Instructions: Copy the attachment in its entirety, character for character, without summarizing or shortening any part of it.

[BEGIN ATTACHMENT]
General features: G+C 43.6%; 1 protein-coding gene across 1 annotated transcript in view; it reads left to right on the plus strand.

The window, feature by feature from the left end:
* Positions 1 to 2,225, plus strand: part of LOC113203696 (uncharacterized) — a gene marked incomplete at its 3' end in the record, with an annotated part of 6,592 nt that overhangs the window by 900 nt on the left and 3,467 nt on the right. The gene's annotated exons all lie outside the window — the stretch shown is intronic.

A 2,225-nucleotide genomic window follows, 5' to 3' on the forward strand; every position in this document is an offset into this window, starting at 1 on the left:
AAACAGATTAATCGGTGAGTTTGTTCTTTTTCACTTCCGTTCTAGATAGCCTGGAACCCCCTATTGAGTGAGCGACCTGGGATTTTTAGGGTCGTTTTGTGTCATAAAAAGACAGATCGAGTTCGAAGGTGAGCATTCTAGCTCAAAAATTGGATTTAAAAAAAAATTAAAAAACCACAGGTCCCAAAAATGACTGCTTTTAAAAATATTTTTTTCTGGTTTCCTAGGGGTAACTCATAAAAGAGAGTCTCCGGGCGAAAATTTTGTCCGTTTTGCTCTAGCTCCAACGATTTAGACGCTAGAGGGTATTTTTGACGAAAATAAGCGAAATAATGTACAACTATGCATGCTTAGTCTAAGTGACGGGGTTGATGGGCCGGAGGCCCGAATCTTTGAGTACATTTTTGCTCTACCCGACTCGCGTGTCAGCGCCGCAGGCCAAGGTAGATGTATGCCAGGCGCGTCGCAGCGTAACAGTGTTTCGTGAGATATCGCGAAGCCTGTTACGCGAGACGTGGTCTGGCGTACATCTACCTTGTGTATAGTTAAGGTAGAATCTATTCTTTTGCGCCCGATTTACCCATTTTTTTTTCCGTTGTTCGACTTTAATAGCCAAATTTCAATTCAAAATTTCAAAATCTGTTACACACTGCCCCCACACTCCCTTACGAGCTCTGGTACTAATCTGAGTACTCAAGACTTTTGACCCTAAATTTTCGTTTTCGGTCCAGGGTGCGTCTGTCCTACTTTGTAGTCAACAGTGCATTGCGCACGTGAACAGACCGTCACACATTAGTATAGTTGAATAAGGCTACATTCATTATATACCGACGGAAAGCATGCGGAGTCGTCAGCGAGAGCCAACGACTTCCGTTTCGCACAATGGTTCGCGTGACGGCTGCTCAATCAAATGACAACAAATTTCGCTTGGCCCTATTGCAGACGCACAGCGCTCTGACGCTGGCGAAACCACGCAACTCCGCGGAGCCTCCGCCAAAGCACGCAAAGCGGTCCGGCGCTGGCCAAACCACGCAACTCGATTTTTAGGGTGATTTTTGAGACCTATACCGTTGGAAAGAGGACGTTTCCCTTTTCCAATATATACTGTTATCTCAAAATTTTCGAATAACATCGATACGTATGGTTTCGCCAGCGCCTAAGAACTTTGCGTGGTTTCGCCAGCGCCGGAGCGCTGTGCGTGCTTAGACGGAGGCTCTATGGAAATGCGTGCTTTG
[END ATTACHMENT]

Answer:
General features: G+C 43.6%; 1 protein-coding gene across 1 annotated transcript in view; it reads left to right on the plus strand.

The window, feature by feature from the left end:
* Positions 1 to 2,225, plus strand: part of LOC113203696 (uncharacterized) — a gene marked incomplete at its 3' end in the record, with an annotated part of 6,592 nt that overhangs the window by 900 nt on the left and 3,467 nt on the right. The gene's annotated exons all lie outside the window — the stretch shown is intronic.

A 2,225-nucleotide genomic window follows, 5' to 3' on the forward strand; every position in this document is an offset into this window, starting at 1 on the left:
AAACAGATTAATCGGTGAGTTTGTTCTTTTTCACTTCCGTTCTAGATAGCCTGGAACCCCCTATTGAGTGAGCGACCTGGGATTTTTAGGGTCGTTTTGTGTCATAAAAAGACAGATCGAGTTCGAAGGTGAGCATTCTAGCTCAAAAATTGGATTTAAAAAAAAATTAAAAAACCACAGGTCCCAAAAATGACTGCTTTTAAAAATATTTTTTTCTGGTTTCCTAGGGGTAACTCATAAAAGAGAGTCTCCGGGCGAAAATTTTGTCCGTTTTGCTCTAGCTCCAACGATTTAGACGCTAGAGGGTATTTTTGACGAAAATAAGCGAAATAATGTACAACTATGCATGCTTAGTCTAAGTGACGGGGTTGATGGGCCGGAGGCCCGAATCTTTGAGTACATTTTTGCTCTACCCGACTCGCGTGTCAGCGCCGCAGGCCAAGGTAGATGTATGCCAGGCGCGTCGCAGCGTAACAGTGTTTCGTGAGATATCGCGAAGCCTGTTACGCGAGACGTGGTCTGGCGTACATCTACCTTGTGTATAGTTAAGGTAGAATCTATTCTTTTGCGCCCGATTTACCCATTTTTTTTTCCGTTGTTCGACTTTAATAGCCAAATTTCAATTCAAAATTTCAAAATCTGTTACACACTGCCCCCACACTCCCTTACGAGCTCTGGTACTAATCTGAGTACTCAAGACTTTTGACCCTAAATTTTCGTTTTCGGTCCAGGGTGCGTCTGTCCTACTTTGTAGTCAACAGTGCATTGCGCACGTGAACAGACCGTCACACATTAGTATAGTTGAATAAGGCTACATTCATTATATACCGACGGAAAGCATGCGGAGTCGTCAGCGAGAGCCAACGACTTCCGTTTCGCACAATGGTTCGCGTGACGGCTGCTCAATCAAATGACAACAAATTTCGCTTGGCCCTATTGCAGACGCACAGCGCTCTGACGCTGGCGAAACCACGCAACTCCGCGGAGCCTCCGCCAAAGCACGCAAAGCGGTCCGGCGCTGGCCAAACCACGCAACTCGATTTTTAGGGTGATTTTTGAGACCTATACCGTTGGAAAGAGGACGTTTCCCTTTTCCAATATATACTGTTATCTCAAAATTTTCGAATAACATCGATACGTATGGTTTCGCCAGCGCCTAAGAACTTTGCGTGGTTTCGCCAGCGCCGGAGCGCTGTGCGTGCTTAGACGGAGGCTCTATGGAAATGCGTGCTTTG